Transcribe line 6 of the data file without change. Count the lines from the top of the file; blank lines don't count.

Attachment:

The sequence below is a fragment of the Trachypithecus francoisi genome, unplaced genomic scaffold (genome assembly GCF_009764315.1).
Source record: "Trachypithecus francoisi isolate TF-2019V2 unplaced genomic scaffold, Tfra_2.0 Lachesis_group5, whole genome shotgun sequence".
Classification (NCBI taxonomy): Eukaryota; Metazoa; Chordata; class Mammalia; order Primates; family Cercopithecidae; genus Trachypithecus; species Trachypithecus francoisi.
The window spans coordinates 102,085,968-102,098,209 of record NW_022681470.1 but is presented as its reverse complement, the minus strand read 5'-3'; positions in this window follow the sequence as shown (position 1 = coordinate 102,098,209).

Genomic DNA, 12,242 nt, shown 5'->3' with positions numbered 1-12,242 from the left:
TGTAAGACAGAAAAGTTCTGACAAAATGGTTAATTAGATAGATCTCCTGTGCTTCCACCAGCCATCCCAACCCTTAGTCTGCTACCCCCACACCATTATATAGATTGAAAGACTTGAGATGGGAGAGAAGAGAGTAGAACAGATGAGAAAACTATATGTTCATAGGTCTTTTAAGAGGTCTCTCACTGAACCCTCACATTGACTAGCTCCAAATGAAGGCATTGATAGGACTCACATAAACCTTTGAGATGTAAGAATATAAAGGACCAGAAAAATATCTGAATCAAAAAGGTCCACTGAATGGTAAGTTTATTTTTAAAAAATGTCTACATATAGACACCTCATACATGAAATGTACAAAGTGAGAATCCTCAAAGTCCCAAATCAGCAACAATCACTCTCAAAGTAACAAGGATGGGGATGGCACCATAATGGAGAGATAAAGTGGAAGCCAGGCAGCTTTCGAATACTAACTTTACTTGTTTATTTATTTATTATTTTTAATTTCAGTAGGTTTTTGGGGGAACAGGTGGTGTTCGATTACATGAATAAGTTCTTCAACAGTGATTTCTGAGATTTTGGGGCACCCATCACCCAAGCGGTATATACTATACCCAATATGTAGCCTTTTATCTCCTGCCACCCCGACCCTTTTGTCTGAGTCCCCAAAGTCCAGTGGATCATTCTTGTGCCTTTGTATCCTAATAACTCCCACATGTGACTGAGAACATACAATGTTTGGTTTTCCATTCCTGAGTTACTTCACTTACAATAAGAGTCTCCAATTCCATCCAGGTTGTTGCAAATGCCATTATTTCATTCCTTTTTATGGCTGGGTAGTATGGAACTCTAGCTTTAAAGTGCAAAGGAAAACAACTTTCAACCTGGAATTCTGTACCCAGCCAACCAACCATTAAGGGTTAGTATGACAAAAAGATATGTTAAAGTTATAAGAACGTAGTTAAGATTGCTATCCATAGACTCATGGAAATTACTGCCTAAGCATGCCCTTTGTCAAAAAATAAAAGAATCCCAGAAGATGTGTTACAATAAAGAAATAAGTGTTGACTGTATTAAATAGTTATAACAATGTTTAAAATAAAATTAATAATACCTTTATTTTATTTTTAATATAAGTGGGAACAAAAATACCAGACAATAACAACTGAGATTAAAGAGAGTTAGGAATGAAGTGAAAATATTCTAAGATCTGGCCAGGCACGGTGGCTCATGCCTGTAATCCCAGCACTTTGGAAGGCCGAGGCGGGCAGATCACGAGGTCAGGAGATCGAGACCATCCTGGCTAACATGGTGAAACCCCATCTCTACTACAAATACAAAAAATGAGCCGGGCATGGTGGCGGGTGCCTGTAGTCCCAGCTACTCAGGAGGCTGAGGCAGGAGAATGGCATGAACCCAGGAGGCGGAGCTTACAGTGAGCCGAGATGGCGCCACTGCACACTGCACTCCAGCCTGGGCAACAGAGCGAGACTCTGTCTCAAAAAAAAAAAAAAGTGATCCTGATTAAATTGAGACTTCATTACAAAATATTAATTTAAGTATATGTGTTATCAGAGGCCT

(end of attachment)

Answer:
TGTAAGACAGAAAAGTTCTGACAAAATGGTTAATTAGATAGATCTCCTGTGCTTCCACCAGCCATCCCAACCCTTAGTCTGCTACCCCCACACCATTATATAGATTGAAAGACTTGAGATGGGAGAGAAGAGAGTAGAACAGATGAGAAAACTATATGTTCATAGGTCTTTTAAGAGGTCTCTCACTGAACCCTCACATTGACTAGCTCCAAATGAAGGCATTGATAGGACTCACATAAACCTTTGAGATGTAAGAATATAAAGGACCAGAAAAATATCTGAATCAAAAAGGTCCACTGAATGGTAAGTTTATTTTTAAAAAATGTCTACATATAGACACCTCATACATGAAATGTACAAAGTGAGAATCCTCAAAGTCCCAAATCAGCAACAATCACTCTCAAAGTAACAAGGATGGGGATGGCACCATAATGGAGAGATAAAGTGGAAGCCAGGCAGCTTTCGAATACTAACTTTACTTGTTTATTTATTTATTATTTTTAATTTCAGTAGGTTTTTGGGGGAACAGGTGGTGTTCGATTACATGAATAAGTTCTTCAACAGTGATTTCTGAGATTTTGGGGCACCCATCACCCAAGCGGTATATACTATACCCAATATGTAGCCTTTTATCTCCTGCCACCCCGACCCTTTTGTCTGAGTCCCCAAAGTCCAGTGGATCATTCTTGTGCCTTTGTATCCTAATAACTCCCACATGTGACTGAGAACATACAATGTTTGGTTTTCCATTCCTGAGTTACTTCACTTACAATAAGAGTCTCCAATTCCATCCAGGTTGTTGCAAATGCCATTATTTCATTCCTTTTTATGGCTGGGTAGTATGGAACTCTAGCTTTAAAGTGCAAAGGAAAACAACTTTCAACCTGGAATTCTGTACCCAGCCAACCAACCATTAAGGGTTAGTATGACAAAAAGATATGTTAAAGTTATAAGAACGTAGTTAAGATTGCTATCCATAGACTCATGGAAATTACTGCCTAAGCATGCCCTTTGTCAAAAAATAAAAGAATCCCAGAAGATGTGTTACAATAAAGAAATAAGTGTTGACTGTATTAAATAGTTATAACAATGTTTAAAATAAAATTAATAATACCTTTATTTTATTTTTAATATAAGTGGGAACAAAAATACCAGACAATAACAACTGAGATTAAAGAGAGTTAGGAATGAAGTGAAAATATTCTAAGATCTGGCCAGGCACGGTGGCTCATGCCTGTAATCCCAGCACTTTGGAAGGCCGAGGCGGGCAGATCACGAGGTCAGGAGATCGAGACCATCCTGGCTAACATGGTGAAACCCCATCTCTACTACAAATACAAAAAATGAGCCGGGCATGGTGGCGGGTGCCTGTAGTCCCAGCTACTCAGGAGGCTGAGGCAGGAGAATGGCATGAACCCAGGAGGCGGAGCTTACAGTGAGCCGAGATGGCGCCACTGCACACTGCACTCCAGCCTGGGCAACAGAGCGAGACTCTGTCTCAAAAAAAAAAAAAAGTGATCCTGATTAAATTGAGACTTCATTACAAAATATTAATTTAAGTATATGTGTTATCAGAGGCCT